Characteristic scores could also be advanced by a similar mechanic.
One of the most intriguing parts of the RuneQuest system is the very different type of magic system developed for it. There are actually three largely independent magic systems built into the game: Spirit magic, Divine magic, and Sorcery, as well as a Ritual Magic game mechanic.
Spirit magic is meant to be the simplest to use. Spells are gained by defeating “spirits” in “spirit combat” and learning the ability/spell of that entity as a result. That knowledge can then be used through expenditure of Magic Points (related to POW). The actual process is more involved than that: the concept of a “fetch”, capturing spirits, spell foci, and other elements are incorporated as well.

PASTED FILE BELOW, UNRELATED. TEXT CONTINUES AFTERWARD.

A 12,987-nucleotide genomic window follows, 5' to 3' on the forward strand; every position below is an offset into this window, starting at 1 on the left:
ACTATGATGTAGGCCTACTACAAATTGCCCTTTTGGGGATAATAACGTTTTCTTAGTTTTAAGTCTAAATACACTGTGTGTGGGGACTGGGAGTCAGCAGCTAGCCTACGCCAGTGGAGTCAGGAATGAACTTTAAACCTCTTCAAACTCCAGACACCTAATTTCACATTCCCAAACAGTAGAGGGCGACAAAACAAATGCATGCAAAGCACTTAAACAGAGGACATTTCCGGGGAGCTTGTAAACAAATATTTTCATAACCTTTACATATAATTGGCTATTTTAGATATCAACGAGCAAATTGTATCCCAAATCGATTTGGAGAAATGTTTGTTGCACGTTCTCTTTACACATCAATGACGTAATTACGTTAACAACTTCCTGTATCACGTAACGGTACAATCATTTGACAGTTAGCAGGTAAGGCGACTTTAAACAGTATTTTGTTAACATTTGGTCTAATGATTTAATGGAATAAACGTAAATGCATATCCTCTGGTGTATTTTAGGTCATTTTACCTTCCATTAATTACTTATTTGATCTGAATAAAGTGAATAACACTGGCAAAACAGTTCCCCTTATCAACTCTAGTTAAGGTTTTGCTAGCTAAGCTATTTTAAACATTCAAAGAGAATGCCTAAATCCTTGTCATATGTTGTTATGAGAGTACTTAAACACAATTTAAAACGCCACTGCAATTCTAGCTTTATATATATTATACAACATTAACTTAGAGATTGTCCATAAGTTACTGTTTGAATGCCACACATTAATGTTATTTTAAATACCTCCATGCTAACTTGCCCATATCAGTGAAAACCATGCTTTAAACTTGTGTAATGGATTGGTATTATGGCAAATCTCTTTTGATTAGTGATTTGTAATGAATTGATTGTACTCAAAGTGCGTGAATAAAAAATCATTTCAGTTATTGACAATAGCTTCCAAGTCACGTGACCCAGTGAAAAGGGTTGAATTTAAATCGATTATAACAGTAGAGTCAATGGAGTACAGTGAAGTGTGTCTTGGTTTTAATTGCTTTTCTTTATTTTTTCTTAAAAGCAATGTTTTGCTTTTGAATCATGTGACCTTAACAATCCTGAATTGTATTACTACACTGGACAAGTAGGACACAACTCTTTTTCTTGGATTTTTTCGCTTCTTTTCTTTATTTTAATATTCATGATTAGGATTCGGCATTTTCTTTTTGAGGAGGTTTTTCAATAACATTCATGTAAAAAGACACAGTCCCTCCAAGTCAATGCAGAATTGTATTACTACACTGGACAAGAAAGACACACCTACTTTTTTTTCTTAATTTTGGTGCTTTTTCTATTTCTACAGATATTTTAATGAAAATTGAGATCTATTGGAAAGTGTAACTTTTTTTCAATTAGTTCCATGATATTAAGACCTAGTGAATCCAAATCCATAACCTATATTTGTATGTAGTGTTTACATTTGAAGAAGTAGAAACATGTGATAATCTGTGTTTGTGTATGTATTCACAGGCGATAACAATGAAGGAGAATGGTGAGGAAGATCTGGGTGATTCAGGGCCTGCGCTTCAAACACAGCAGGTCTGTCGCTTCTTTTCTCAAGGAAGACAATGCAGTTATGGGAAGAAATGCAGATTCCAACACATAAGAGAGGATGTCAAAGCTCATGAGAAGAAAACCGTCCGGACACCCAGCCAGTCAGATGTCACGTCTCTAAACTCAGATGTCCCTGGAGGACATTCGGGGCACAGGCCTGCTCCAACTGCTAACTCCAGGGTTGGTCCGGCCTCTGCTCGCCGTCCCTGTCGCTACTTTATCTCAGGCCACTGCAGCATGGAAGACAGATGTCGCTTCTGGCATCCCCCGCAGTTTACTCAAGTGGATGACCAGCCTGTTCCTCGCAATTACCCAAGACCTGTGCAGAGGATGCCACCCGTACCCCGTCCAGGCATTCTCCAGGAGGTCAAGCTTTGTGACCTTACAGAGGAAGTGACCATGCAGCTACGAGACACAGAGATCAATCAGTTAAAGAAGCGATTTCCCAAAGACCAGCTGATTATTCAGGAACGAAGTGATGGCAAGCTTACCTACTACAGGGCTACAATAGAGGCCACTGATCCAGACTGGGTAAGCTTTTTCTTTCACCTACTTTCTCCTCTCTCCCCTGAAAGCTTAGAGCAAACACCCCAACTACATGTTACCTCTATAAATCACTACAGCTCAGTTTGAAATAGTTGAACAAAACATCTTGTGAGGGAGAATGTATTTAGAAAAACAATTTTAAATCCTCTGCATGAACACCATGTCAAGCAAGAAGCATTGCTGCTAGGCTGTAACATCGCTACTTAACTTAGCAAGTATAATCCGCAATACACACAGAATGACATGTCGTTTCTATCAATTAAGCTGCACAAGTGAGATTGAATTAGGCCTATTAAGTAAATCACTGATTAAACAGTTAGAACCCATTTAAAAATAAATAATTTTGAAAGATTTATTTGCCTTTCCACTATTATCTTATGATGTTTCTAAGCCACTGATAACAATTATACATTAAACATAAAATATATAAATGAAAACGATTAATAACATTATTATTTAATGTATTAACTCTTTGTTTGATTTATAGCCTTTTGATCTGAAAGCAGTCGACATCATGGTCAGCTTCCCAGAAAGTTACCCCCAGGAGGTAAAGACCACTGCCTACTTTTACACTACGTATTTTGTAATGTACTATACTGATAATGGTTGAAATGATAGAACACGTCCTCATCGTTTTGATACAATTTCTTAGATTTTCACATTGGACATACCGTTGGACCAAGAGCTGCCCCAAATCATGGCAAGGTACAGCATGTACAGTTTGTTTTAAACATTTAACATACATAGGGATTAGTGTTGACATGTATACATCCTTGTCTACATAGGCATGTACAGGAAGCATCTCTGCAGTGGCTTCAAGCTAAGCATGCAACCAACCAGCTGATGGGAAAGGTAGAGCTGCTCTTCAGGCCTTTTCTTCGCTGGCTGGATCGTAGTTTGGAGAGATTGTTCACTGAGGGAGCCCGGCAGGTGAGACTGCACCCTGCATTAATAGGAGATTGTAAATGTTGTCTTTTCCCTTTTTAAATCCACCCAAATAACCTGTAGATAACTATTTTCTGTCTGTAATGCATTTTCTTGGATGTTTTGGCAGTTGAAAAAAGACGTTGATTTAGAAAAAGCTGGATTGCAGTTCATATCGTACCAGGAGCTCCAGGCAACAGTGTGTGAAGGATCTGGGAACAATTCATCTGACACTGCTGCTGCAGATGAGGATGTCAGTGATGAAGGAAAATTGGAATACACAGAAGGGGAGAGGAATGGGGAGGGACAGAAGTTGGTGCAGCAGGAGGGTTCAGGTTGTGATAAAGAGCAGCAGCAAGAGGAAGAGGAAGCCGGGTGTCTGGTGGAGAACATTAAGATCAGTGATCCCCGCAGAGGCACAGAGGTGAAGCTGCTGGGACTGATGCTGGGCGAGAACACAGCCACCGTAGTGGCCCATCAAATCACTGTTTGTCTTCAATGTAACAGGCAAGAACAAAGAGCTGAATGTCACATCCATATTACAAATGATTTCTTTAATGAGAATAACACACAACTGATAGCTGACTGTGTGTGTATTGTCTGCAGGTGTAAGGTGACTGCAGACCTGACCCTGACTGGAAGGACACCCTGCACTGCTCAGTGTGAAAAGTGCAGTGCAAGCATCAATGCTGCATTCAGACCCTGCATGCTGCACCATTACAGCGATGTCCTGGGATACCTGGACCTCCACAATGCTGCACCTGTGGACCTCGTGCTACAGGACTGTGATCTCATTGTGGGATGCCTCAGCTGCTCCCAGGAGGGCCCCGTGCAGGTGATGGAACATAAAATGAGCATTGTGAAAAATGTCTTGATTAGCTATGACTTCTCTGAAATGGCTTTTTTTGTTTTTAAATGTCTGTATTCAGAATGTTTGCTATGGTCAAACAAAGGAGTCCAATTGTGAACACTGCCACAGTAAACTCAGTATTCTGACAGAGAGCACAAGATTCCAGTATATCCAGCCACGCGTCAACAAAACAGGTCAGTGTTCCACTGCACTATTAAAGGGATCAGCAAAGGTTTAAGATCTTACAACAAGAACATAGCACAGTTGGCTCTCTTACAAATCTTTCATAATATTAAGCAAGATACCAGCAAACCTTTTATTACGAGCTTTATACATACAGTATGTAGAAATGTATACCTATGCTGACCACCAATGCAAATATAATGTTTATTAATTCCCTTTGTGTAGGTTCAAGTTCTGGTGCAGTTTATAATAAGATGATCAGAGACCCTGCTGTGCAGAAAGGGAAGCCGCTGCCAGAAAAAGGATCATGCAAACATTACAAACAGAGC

Divine magic is about as straightforward in terms of casting, but a different system of rules for how to obtain the spells, and how often they can be used, is applied. In summary, the acquisition of divine spells requires the sacrifice of a point of the POW attribute to the deity. Priests generally get to reuse the spells so “purchased”, while for mere worshippers, it’s a one-time casting. There are many other rules related to the dogmas and rituals of the various deity entities postulated as well, of course.
Sorcery is the most “skill-based” of the magic types. Sorcerors develop skill in each spell, as well as modifier skills such as Intensity, Duration, and Range which allow some manipulation of the basic spell parameters at casting time. INT and POW both come heavily into play as well, of course.